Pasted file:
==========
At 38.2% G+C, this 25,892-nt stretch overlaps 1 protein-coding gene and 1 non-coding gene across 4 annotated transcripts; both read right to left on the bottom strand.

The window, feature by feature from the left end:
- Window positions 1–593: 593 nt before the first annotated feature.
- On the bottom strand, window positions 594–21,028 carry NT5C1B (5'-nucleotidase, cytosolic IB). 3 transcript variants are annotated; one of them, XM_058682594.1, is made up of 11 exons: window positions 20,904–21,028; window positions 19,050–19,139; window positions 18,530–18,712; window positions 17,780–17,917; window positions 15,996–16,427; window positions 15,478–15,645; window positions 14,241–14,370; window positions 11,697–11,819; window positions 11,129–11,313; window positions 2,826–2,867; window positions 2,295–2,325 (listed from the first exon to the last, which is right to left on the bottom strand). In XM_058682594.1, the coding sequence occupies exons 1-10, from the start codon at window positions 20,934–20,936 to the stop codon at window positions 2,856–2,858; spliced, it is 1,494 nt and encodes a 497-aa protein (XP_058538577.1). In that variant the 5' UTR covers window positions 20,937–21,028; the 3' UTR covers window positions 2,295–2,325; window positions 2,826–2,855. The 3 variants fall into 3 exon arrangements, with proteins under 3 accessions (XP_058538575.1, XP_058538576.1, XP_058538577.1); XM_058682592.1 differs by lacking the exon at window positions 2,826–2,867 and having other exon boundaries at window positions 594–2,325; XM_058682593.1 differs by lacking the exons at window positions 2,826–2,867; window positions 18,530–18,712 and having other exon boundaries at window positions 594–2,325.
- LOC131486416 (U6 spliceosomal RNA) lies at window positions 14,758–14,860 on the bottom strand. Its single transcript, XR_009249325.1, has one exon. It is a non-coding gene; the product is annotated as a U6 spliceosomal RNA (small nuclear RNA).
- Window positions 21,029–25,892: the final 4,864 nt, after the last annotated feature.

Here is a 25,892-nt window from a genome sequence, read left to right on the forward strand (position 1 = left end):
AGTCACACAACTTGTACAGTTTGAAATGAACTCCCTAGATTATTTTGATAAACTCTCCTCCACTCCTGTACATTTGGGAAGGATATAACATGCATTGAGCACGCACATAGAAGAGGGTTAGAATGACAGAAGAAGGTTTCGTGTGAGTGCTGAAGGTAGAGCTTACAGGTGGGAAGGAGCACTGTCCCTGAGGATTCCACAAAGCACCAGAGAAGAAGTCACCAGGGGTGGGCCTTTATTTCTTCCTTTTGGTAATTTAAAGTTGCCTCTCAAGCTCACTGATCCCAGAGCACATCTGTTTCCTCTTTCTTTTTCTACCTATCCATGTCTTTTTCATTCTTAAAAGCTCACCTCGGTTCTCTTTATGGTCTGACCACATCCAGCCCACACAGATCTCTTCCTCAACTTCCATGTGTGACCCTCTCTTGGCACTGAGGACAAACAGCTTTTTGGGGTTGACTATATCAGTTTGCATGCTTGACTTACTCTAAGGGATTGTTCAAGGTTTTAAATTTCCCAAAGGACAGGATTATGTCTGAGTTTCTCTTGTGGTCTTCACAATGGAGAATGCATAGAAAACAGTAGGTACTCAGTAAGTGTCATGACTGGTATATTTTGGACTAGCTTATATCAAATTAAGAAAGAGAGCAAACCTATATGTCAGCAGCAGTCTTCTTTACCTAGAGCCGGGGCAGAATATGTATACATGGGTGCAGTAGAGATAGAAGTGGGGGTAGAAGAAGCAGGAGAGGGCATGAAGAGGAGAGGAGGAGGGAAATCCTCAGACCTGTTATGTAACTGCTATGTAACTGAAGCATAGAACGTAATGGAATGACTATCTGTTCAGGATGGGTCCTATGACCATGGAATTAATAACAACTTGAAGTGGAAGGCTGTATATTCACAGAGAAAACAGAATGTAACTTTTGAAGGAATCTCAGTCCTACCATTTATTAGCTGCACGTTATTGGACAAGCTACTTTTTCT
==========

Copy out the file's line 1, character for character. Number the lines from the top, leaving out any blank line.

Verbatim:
At 38.2% G+C, this 25,892-nt stretch overlaps 1 protein-coding gene and 1 non-coding gene across 4 annotated transcripts; both read right to left on the bottom strand.